“Rhythms change every generation. The intensity and the drums change. And I’m not on the pulse. I can’t pretend…” – Andre 3000
Sometime last year, I screwed up one of my few public DJ sets.
I’d been invited by the mighty Keyzus to play the No Requests set at an event appropriately called ‘A Memorable Night‘. The idea was simple: what songs would a DJ play if – free of crowd expectations – they could play whatever they liked?
It’s a good question here in Ghana.
While a good DJ combines songs people know with songs that they don’t, a great DJ establishes so much trust that their audience is willing to musically go wherever the DJ leads them. I’ve been to clubs elsewhere in the world where people danced all night to songs most of which they didn’t know, simply off the vibe and strength of the music. It’s harder to do that in Ghana. I believe this is because of radio.
Radio stations the world over are aware of the balance to be struck between playing what is already popular and breaking new songs and sounds, but I feel many Ghanaians radio stations lean a little too heavily towards popularity. It makes (short-term) commercial sense but results in a relatively limited musical diet for Ghanaian listeners: one we have become very used to. DJs – whose job it is to be exposed to more music than most – often find ourselves casting aside great songs because we have learned (from hard experience) that our crowds only want to dance to what they know. For a DJ, this can be more than a little frustrating.
Inspired by the younger DJs I shout out at the end of this piece, I decided I would use No Requests to step outside of my comfort zone. I come from a time when most songs were somewhere between 90 to 120 beats per minute (bpm: the unit by which DJs measure music).
Back when I was in early 90s Mfantsipim, most songs had a simple 4/4 pattern and you could do the Running Man to them. But something happened after hip-hop escaped New York and fled to the American South. You couldn’t run to it anymore, but you could snap your fingers to it, do the step (and do it all by yourself). Two decades later, the hip-hop sound is dominated by trap: a sub-genre that often moves somewhere between 70 to 80 bpm (or double-time at 140 to 160 bpm).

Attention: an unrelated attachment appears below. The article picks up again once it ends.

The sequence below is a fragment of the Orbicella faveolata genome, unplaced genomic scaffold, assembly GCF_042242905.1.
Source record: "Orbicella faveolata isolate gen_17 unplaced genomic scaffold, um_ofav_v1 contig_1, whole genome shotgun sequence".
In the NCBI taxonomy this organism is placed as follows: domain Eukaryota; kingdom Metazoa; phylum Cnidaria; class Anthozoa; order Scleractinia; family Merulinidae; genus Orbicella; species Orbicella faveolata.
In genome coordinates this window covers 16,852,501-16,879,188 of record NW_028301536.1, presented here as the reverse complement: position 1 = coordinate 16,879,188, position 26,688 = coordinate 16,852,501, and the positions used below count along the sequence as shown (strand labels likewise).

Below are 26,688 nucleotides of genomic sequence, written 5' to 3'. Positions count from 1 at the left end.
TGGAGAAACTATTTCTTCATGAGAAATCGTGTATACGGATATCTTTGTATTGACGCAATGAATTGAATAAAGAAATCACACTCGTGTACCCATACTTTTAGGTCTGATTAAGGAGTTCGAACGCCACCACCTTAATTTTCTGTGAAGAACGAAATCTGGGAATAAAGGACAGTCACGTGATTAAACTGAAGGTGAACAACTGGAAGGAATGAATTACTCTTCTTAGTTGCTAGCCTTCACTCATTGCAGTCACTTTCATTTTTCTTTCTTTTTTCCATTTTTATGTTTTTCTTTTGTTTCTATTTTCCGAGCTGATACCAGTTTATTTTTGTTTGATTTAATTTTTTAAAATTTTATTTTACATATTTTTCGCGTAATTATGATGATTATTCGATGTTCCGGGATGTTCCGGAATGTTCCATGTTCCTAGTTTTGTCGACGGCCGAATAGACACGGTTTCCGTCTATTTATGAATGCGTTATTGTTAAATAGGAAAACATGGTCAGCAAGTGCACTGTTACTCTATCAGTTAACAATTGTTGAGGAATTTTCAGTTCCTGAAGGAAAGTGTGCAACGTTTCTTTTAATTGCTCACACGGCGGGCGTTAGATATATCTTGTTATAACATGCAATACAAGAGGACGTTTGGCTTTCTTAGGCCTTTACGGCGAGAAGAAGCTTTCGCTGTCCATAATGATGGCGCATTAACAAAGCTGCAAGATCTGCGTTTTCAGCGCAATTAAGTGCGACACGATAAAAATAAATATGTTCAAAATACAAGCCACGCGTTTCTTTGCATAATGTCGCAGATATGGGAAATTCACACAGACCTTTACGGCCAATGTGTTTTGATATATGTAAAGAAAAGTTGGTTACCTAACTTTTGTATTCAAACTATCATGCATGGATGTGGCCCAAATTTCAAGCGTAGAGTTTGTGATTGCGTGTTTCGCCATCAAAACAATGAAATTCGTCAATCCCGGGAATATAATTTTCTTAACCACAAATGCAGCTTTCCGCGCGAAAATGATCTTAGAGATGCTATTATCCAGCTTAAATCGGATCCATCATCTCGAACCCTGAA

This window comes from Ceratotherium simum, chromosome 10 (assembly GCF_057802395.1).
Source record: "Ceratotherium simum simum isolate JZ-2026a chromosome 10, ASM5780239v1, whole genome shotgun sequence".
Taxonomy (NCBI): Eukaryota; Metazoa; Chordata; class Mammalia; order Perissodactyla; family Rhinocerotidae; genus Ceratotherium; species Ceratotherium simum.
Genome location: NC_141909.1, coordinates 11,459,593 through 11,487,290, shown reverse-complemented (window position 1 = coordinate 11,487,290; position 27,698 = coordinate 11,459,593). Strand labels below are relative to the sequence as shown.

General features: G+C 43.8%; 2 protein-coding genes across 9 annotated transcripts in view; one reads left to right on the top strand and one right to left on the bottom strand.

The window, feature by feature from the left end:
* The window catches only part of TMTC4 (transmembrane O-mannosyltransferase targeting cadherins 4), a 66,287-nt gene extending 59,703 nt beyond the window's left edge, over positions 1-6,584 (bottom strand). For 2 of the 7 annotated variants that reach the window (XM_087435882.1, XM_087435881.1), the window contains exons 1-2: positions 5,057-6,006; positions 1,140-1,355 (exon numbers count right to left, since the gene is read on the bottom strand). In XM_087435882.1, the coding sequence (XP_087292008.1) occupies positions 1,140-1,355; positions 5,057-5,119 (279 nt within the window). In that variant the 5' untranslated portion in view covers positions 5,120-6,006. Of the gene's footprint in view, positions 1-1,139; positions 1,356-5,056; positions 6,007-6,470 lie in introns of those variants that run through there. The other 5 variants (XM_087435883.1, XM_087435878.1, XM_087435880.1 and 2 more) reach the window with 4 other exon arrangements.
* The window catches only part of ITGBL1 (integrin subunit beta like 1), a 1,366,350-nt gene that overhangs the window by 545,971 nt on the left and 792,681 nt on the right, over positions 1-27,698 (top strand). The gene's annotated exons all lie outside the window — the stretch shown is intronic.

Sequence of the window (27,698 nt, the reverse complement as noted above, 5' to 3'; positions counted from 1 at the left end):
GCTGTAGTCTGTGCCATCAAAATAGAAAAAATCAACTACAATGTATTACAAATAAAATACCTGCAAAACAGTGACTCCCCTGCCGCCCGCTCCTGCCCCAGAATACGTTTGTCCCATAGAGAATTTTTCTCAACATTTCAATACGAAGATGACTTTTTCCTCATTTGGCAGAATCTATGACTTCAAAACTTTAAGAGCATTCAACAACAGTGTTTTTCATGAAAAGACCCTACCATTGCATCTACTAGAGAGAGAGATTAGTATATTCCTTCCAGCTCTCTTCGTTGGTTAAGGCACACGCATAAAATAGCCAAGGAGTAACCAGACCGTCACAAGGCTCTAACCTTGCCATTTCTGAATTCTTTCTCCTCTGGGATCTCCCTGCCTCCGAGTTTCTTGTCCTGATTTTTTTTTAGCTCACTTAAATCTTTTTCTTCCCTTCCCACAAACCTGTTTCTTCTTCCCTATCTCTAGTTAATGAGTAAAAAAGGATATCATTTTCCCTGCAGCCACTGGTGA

This was going to be a challenge.
I got a selection of songs ready, arrived on time, plugged in in the corner of the room like a good little DJ, and started playing to the few people who were there on time. I was really pleased to play what I felt was a great set. However, I would later learn that No Requests was a way bigger deal than I had thought: I was scheduled to play later on. In the centre of the room. With the spotlight and cameras on me. While the crowd danced behind me.
I could have just replayed the songs I had already played, but it’s not my style to do repeat sets so I tried to diversify. Unluckily for me, I QUICKLY RAN OUT OF OTHER 70 TO 80 BPM SONGS TO PLAY. And so, I started playing my more familiar 90 to 120 bpm songs.
I mean, my set was okay but it wasn’t great. It didn’t connect with the crowd as much as it could have. It’s partly a generational thing. Three Stacks is right:
The rhythms have changed.
The Mix That Emerged
I put this mix together a few months after the event because of how dissatisfied I was with my set that night, and – while some of my transitions are a little jagged – I was really pleased with how it came out. I was even more pleased when Harmattan Rain – who do a magnificent job documenting new sounds – agreed to host it.
What surprises me about the mix is that – although I’m channelling my inner Eff the DJ – it’s still me:
Never Not Eclectic
Do not be fooled by the Daisy Age/De La Soul graphic accompanying the mix. While I remain massively Native Tongues-influenced, I hop between many non-Native sounds here (which is actually a very Native Tongues thing to do).
I’m particularly proud of what I did to Adomaa and Robin Huws‘ ‘Shii the Song‘: a gorgeous song that didn’t get the airplay it deserved when it came out (because such songs don’t: it goes back to what I was saying about radio). I was surprised to find that it too fell in the trap bpm range and so I slipped it in between some old drum and bass (because I’m old like that)… and Chris Brown’s ‘Look at Me Now’. Weird, but it works.
This. Is. The. Remix
I grew up in a golden age of remixes. Artists wouldn’t release singles without Puff Daddy (as Brother Love was called back then) or someone doing something dirty to them. I wish more Ghanaian musicians would release singles in that format:
- The Song
- The Instrumental
- The Vocals (no instruments)
- A Remix
There are so many more people who dabble in creating music these days. Giving them access to your instrumentals and vocals will allow them to fiddle and experiment with your music, which not only publicizes your music but sometimes results in gold. Take for example this blend I did of Efya‘s ‘Getaway’ with Breezy’s ‘Loyal’.